Much of the literature on implementing the flipped learning approach in classrooms focussed on student evaluations of the approach. These are overwhelmingly positive. For example, Smith published results for his implementation of flipping introductory college chemistry and reported that students found the prerecorded lectures useful, and agreed that the class time was more engaging. A majority of students found that the in-class work helped them with their subsequent study and homework (Smith, 2013). More recently, Fautch has reported her use of flipping in a mid-level chemistry classroom and considers it that it may help students take more ownership of their learning (Fautch, 2015).
With an increasing number of reports on the implementation of flipped classrooms in recent years, attention turns to grounding the approach in an underlying theoretical framework. An obvious one to consider is cognitive load theory. A criticism of the traditional lecture is that a lot of new information is presented to learners in a short time, and it is difficult for the working memory to process this information and relate to what they know. Even in active learning classes, information for consideration is often presented for the first time. With flipped learning, providing students with material in advance of class means that students have some time to process the new information at their own pace, and in an environment and format that suits them. Grounding flipped learning in cognitive load theory has recently been considered by Abeysekeraa and Dawson (2015) who argue that flipped approaches may improve student motivation and help manage cognitive load.
Approaches to flipped learning
How do educators interested in using the flipped learning method approach it in their own classrooms? In general, there are three components to be considered: the format of the material provided to students prior to the face-to-face time; the activities that will be conducted during the face-to-face time; and the assessment or monitoring of student progress.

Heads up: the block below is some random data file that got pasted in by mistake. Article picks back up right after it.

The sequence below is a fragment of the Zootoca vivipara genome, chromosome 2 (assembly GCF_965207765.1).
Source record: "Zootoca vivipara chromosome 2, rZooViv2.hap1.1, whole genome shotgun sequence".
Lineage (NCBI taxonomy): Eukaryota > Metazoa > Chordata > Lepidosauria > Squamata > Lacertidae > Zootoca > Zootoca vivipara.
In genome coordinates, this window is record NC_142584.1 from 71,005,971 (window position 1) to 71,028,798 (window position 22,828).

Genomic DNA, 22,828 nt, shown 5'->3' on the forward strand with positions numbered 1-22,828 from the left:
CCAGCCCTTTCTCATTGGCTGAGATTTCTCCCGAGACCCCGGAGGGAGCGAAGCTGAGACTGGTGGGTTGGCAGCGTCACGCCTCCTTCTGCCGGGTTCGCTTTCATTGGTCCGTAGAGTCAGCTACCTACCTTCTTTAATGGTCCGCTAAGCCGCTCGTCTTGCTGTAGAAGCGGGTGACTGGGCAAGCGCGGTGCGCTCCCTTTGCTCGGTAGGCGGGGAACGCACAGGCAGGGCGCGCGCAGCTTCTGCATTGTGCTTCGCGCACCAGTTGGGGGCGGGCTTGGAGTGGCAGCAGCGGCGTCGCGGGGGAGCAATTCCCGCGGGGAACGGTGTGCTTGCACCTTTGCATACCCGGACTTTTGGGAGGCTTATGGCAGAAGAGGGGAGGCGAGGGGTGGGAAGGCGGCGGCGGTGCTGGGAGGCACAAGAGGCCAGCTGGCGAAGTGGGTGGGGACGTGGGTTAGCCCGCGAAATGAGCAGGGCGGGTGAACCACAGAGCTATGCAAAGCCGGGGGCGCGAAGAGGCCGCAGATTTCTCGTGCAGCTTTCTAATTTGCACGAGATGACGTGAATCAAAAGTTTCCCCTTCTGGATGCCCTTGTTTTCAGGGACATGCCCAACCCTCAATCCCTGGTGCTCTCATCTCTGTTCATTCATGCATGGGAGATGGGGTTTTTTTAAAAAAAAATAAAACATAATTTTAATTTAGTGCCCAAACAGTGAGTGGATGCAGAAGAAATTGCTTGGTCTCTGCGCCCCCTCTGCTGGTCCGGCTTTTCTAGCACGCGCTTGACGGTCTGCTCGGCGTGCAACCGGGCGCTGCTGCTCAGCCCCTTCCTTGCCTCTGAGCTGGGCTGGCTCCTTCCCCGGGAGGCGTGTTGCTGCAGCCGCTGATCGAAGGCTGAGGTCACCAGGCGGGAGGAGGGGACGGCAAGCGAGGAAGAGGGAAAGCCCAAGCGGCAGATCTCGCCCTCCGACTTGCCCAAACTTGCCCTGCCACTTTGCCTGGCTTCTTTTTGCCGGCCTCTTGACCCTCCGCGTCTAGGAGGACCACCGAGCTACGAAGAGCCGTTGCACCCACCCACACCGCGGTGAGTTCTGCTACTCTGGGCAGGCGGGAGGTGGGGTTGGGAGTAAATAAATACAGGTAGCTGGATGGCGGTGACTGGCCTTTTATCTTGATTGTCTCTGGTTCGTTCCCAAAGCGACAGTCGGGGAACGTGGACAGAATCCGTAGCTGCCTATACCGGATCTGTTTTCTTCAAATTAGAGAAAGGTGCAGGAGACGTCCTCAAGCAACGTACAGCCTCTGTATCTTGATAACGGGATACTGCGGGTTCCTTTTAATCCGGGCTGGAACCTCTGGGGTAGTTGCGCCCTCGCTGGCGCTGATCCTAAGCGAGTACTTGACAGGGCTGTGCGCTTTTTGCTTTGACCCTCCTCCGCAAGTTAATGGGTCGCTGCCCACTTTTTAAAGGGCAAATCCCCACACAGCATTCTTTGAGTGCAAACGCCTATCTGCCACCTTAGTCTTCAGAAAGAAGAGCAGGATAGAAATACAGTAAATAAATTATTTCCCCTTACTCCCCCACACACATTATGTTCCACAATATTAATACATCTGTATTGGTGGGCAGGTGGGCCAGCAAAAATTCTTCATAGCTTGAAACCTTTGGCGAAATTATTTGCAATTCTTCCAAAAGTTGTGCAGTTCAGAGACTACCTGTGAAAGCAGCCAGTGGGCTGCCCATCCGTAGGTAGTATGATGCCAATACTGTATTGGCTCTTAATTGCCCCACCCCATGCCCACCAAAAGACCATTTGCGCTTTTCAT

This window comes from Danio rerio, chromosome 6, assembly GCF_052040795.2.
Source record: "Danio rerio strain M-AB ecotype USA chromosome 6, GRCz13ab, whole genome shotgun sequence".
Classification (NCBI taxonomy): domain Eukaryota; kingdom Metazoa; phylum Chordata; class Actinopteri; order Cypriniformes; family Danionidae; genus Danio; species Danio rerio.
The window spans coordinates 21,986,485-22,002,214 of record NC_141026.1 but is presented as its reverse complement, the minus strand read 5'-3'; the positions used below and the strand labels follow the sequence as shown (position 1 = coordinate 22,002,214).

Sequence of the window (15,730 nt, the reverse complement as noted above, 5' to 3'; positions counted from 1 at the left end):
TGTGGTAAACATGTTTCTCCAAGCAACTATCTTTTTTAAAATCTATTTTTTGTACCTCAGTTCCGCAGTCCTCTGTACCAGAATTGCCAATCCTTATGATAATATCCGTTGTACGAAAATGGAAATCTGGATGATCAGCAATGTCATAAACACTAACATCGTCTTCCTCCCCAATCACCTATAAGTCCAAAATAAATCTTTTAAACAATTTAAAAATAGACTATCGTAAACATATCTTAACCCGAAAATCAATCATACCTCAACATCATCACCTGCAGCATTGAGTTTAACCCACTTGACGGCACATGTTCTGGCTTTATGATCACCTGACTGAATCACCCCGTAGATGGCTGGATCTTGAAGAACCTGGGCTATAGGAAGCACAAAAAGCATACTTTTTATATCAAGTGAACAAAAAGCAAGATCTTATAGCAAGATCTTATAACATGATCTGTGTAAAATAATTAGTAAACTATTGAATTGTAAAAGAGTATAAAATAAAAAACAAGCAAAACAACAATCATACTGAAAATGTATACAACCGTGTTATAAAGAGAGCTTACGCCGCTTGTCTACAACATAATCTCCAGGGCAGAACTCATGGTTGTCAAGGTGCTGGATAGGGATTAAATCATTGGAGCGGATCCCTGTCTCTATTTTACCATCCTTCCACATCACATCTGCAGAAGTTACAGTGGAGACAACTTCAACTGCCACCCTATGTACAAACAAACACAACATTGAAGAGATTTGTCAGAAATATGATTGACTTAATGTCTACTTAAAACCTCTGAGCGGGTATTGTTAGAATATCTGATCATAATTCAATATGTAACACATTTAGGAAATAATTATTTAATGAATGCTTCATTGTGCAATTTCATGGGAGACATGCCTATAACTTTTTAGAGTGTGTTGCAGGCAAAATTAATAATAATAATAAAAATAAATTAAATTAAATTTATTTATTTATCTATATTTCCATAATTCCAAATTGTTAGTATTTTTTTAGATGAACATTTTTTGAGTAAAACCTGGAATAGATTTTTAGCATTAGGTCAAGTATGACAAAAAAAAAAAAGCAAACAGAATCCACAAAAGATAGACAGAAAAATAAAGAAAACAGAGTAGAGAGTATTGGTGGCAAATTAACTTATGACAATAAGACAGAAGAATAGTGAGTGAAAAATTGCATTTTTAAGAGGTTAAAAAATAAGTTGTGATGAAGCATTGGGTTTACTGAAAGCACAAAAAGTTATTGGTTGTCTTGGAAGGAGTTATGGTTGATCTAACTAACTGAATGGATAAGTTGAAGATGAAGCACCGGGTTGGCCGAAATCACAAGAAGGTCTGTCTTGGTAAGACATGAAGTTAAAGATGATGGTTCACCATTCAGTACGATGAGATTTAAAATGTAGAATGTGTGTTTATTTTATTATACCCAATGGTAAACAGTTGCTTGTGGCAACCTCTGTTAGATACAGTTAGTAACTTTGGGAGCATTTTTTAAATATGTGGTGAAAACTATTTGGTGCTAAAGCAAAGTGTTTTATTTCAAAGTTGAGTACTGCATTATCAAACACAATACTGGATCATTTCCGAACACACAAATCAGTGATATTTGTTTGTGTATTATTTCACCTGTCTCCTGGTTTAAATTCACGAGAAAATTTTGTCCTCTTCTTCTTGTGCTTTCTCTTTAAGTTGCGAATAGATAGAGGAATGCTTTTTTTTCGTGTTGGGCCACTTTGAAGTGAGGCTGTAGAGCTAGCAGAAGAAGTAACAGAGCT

Advance materials for students to view before the class time are central to the flipped approach. While this material can be assigned reading, the most common medium is some form of video presentation. These can be a recording of the previous year’s lecture, although most implementations reported in the literature use bespoke ‘screencasts’ – where a purpose-made slide presentation with narration is made available to students to watch. This was the case in my own work (Seery 2015). Some general principles are available for considering the design of screencasts (Seery, 2014). In addition, to allow students explore topics in more detail, they are pointed to the reference text book, so that they can read further or try out some textbook examples. A particular part of my own implementation was to structure students’ approach to both studying and using the textbook, so the screencasts were designed to build in this outside lecture activity time in a formalised manner. This was done using a gapped handout that students use while watching the screencast. This includes spaces for students to add diagrams, try suggested problems, and annotate notes in a structured way.